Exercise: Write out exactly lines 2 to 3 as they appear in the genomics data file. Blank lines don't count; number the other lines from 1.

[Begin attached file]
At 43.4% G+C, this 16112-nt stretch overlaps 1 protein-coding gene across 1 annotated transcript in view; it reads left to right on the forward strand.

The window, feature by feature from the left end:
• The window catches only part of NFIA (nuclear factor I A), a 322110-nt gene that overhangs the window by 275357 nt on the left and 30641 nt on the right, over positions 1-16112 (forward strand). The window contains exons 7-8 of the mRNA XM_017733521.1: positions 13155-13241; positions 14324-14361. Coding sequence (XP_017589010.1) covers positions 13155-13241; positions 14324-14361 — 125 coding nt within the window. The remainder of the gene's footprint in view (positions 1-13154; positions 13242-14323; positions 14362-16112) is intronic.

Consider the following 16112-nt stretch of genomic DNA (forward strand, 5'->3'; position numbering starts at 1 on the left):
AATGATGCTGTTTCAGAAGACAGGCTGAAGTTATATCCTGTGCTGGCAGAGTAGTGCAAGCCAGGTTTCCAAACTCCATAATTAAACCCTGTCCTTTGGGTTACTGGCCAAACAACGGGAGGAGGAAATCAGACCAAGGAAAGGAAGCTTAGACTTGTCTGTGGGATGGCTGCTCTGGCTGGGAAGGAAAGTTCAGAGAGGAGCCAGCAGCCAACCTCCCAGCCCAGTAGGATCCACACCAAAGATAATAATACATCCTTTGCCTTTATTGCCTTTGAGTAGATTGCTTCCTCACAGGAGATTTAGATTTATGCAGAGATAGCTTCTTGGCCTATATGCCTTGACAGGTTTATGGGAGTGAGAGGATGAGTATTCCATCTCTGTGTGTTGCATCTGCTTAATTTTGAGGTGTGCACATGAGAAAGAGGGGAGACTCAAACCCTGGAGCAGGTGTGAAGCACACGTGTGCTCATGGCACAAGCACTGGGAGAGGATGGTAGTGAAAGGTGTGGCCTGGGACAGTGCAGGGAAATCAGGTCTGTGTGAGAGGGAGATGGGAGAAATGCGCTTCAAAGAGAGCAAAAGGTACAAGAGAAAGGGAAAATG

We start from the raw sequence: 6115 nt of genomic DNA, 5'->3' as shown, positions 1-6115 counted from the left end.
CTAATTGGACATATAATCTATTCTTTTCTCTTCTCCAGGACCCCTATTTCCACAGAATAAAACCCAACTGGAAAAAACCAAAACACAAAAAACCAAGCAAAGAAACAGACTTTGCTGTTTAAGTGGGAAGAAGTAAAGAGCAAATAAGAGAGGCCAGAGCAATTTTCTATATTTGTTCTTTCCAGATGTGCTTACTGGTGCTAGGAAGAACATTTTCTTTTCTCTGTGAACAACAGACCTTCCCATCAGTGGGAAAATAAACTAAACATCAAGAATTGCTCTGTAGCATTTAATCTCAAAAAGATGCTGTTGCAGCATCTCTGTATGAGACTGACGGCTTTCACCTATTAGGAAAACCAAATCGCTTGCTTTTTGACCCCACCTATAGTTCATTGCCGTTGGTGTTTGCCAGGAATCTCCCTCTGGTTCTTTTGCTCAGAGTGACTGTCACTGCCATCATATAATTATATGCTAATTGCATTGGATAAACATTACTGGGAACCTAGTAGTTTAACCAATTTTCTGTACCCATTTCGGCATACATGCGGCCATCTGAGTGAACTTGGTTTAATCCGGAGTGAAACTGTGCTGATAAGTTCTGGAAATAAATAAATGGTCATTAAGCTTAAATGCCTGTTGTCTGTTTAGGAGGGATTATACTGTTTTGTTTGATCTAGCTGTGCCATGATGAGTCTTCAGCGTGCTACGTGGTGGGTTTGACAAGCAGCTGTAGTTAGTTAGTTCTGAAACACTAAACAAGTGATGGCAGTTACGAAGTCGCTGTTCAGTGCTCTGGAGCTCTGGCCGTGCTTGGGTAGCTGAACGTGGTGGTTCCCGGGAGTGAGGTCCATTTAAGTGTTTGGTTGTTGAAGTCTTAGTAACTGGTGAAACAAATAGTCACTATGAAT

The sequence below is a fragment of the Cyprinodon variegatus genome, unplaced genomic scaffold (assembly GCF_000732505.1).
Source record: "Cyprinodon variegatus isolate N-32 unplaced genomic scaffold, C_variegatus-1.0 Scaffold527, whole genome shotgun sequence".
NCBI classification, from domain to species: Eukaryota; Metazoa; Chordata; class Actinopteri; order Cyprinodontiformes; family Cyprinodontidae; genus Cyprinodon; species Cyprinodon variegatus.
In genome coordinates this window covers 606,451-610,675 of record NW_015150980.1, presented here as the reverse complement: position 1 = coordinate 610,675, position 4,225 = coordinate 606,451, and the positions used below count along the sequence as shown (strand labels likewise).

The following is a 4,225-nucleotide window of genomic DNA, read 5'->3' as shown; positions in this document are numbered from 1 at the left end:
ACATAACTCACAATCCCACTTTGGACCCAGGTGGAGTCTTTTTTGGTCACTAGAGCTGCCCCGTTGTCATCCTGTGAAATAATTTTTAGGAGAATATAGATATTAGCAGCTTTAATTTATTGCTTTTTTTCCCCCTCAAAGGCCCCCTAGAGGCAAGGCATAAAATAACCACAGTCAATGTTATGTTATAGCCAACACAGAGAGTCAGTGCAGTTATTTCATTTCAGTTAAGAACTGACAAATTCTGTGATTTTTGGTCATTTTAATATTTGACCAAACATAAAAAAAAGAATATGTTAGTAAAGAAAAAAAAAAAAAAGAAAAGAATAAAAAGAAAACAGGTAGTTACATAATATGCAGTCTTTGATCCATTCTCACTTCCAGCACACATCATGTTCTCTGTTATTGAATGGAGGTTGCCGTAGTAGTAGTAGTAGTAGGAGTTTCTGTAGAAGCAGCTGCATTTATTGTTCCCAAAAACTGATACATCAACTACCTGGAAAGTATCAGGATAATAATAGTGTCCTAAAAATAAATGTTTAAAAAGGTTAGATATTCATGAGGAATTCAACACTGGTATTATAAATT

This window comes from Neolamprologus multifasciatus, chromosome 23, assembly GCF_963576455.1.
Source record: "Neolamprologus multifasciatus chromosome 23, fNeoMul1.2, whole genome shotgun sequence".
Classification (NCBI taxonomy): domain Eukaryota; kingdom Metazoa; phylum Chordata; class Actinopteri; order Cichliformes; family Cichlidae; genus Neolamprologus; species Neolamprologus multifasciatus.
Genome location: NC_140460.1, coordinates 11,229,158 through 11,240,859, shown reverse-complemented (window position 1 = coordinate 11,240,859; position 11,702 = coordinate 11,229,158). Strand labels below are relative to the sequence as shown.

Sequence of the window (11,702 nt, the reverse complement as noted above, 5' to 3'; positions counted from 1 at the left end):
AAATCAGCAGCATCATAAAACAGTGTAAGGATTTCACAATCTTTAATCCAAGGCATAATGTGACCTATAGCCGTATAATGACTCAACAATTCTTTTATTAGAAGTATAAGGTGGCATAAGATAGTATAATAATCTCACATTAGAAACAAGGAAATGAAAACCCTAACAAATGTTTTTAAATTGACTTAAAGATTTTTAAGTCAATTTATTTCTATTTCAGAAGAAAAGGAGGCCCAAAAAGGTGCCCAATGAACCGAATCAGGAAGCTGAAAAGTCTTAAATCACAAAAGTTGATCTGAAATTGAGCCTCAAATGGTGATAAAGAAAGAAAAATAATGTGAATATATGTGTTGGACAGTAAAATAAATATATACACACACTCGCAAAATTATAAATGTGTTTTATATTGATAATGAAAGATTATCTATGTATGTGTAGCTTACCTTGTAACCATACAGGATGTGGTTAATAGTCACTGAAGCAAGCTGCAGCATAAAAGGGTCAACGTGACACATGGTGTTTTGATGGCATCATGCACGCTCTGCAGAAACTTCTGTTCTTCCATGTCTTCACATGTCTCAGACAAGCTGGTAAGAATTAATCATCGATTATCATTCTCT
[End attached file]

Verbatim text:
The window, feature by feature from the left end:
• The window catches only part of NFIA (nuclear factor I A), a 322110-nt gene that overhangs the window by 275357 nt on the left and 30641 nt on the right, over positions 1-16112 (forward strand). The window contains exons 7-8 of the mRNA XM_017733521.1: positions 13155-13241; positions 14324-14361. Coding sequence (XP_017589010.1) covers positions 13155-13241; positions 14324-14361 — 125 coding nt within the window. The remainder of the gene's footprint in view (positions 1-13154; positions 13242-14323; positions 14362-16112) is intronic.